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Details emerge in Alabama standoff

 

Lauren Higginson, a student on  Charles “Chuck” Poland’s bus, hugs her teddy bear during the ceremony to honor Poland at the Ozark Civic Center on Sunday, in Ozark, Ala.

Lauren Higginson, a student on Charles “Chuck” Poland’s bus, hugs her teddy bear during the ceremony to honor Poland at the Ozark Civic Center on Sunday, in Ozark, Ala. Photo by: AP Photo/Butch Dill

 

The Associated Press

 

MIDLAND CITY, Ala. -- As an Alabama standoff and hostage drama marked a sixth day Sunday, more details emerged about the suspect at the center, with neighbors and officials painting a picture of an isolated man estranged from his family. 

 

Authorities say Jim Lee Dykes, 65 -- a decorated Vietnam-era veteran known as Jimmy to neighbors -- gunned down a school bus driver and abducted a 5-year-old boy from the bus, taking him to an underground bunker on his rural property. The driver, 66-year-old Charles Albert Poland Jr., was buried Sunday. 

 

Dykes, described as a loner who railed against the government, lives up a dirt road outside this tiny hamlet north of Dothan in the southeastern corner of the state. His home is just off the main road north to the state capital of Montgomery, about 80 miles away. 

 

The FBI said in a statement Sunday that authorities continue to have an open line of communication with Dykes. The little boy requested Cheez-Its and a red Hot Wheels car, both of which were delivered to the bunker, a separate statement said. Authorities had said they also were delivering medicine and other comfort items, and that Dykes was making the child as comfortable as possible. 

 

In the nearby community of Ozark on Sunday, more than 500 people filed into the Civic Center to pay a final tribute to Poland, who was being hailed as a hero for protecting the other children on the school bus before he was shot Tuesday.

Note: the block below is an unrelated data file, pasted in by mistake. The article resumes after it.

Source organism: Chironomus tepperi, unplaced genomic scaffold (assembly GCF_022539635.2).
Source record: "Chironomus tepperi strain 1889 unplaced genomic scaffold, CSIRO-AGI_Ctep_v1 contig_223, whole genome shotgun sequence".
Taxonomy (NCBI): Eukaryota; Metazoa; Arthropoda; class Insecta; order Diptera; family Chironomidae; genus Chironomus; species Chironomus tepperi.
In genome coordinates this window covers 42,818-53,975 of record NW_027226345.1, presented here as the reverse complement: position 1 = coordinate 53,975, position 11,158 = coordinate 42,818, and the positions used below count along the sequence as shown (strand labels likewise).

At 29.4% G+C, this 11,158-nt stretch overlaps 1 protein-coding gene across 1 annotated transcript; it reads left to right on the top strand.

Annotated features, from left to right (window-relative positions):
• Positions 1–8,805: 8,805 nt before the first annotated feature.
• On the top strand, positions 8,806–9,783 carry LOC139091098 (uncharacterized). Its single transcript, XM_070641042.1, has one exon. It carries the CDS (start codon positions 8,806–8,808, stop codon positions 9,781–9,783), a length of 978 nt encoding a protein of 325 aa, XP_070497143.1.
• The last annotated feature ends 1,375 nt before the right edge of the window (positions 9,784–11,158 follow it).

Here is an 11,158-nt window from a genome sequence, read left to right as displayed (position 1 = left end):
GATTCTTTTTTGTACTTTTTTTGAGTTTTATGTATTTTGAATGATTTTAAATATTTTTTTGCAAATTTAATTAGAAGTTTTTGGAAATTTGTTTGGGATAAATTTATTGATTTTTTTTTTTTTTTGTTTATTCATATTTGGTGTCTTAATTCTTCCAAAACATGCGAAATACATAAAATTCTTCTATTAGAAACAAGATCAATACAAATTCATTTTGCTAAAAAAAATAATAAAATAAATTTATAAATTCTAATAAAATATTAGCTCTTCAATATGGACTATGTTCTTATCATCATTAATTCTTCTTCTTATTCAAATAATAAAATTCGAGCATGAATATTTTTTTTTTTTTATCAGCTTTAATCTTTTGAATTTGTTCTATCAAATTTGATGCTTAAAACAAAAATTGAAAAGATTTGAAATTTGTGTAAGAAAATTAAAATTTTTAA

Poland is now "an angel who is watching over" the little boy, said Dale County School Superintendent Donny Bynum, who read letters written by three students who had ridden on Poland's bus. "You didn't deserve to die but you died knowing you kept everyone safe," one child wrote. 

 

Outside the funeral, school buses from several counties lined the funeral procession route. The buses had black ribbons tied to their side mirrors. 

 

Dykes grew up in the Dothan area. Mel Adams, a Midland City Council member who owns the lot where reporters are gathered, said he has known Dykes since they were ages 3 and 4. 

 

He said Dykes has a sister and a brother, but that he is estranged from his family. 

 

Adams said he didn't know what caused the falling-out, but that he knew Dykes "had told part of his family to go to hell." 

 

Midland City Mayor Virgil Skipper said Dykes' sister is in a nursing home. Adams said that law enforcement officers have talked to Dykes' family members and advised them not to speak with reporters, and that officers told his sister there was nothing she could do to help the child in the bunker. 

 

Government records and interviews with neighbors indicate that Dykes joined the Navy in Midland City, serving on active duty from 1964 to 1969. His record shows several awards, including the Vietnam Service Medal and the Good Conduct Medal. Dykes was trained in aviation maintenance and at one point was based in Japan. It was unclear if he saw combat in Vietnam.

 

 

 

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